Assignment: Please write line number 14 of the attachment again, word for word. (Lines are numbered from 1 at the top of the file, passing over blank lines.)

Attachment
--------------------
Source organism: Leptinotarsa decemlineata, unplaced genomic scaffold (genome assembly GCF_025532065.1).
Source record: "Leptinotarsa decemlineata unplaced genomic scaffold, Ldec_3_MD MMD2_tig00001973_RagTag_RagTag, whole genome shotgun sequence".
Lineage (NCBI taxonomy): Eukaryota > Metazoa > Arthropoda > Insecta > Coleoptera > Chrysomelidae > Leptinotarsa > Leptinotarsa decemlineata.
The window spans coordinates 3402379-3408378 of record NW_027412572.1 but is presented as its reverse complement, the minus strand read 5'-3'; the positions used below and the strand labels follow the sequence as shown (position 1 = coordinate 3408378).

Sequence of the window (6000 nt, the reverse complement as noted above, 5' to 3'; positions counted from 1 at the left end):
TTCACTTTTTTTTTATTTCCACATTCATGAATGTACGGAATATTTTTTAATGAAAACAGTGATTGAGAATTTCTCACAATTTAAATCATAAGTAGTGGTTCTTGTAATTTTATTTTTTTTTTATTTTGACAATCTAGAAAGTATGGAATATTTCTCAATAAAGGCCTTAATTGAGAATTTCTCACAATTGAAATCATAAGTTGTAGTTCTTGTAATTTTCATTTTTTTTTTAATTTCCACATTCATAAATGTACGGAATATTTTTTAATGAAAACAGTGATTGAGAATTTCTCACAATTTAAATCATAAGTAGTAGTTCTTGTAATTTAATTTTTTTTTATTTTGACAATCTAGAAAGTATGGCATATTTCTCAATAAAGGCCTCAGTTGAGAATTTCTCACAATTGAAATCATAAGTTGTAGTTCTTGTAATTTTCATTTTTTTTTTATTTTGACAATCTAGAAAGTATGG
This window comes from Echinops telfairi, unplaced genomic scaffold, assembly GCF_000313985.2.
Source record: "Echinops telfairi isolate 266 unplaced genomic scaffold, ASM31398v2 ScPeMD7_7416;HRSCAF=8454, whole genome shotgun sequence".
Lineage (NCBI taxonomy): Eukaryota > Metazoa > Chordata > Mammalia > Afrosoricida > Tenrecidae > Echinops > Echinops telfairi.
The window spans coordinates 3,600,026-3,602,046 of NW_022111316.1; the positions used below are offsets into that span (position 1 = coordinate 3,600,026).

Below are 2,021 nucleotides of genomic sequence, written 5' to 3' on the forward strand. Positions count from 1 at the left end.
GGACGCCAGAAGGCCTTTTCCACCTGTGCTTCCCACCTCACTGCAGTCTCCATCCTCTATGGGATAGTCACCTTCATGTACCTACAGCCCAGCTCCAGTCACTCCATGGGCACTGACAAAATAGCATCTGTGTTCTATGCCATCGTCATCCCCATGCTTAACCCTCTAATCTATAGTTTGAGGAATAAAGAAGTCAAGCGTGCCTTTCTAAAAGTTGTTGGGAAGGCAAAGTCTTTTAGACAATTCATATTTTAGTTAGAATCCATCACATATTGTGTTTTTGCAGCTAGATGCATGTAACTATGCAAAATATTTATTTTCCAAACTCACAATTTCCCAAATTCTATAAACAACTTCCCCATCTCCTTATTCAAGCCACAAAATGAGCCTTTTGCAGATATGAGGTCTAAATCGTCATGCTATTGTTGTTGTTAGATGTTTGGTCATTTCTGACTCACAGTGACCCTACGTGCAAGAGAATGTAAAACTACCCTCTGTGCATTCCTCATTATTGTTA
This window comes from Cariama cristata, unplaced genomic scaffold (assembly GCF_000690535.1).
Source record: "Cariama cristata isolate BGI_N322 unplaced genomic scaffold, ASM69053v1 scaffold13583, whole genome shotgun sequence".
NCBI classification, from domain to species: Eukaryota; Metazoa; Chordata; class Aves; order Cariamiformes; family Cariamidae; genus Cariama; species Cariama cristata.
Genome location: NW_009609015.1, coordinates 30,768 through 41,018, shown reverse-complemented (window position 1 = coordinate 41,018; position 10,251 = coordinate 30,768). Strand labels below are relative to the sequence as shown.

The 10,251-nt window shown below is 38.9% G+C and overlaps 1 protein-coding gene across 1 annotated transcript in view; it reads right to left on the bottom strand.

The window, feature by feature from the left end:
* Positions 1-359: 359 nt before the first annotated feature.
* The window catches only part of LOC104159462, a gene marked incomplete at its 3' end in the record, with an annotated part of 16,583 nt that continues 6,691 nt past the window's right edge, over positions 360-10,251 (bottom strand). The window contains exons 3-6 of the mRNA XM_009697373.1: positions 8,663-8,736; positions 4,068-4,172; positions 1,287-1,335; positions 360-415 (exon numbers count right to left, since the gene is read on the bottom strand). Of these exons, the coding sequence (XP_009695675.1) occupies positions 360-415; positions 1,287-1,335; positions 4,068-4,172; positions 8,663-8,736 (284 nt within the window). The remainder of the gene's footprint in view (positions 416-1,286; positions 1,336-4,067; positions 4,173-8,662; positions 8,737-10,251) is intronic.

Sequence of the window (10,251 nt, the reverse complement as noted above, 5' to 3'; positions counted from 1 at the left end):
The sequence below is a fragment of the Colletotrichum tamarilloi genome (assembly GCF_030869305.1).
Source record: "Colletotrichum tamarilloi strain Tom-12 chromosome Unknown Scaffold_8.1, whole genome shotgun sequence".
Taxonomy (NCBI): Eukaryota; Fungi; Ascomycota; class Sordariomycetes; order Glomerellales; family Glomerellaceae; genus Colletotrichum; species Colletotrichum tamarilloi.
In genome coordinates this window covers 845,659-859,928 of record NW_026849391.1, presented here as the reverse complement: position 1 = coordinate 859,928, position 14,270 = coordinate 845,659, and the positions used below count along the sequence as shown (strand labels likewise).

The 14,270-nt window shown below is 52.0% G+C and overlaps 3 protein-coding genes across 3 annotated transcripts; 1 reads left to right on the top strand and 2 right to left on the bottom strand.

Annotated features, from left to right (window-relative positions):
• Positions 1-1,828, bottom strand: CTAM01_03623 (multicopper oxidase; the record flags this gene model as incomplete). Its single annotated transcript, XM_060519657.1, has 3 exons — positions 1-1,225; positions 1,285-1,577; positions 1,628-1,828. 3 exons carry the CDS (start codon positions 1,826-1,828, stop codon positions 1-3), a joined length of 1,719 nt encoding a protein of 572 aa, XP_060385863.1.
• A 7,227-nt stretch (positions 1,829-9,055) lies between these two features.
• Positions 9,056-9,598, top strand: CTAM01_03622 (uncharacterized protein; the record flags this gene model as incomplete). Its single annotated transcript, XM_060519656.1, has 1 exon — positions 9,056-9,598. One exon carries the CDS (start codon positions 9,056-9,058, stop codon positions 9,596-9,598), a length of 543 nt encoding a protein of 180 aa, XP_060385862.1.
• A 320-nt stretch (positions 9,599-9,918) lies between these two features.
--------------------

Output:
Source record: "Cariama cristata isolate BGI_N322 unplaced genomic scaffold, ASM69053v1 scaffold13583, whole genome shotgun sequence".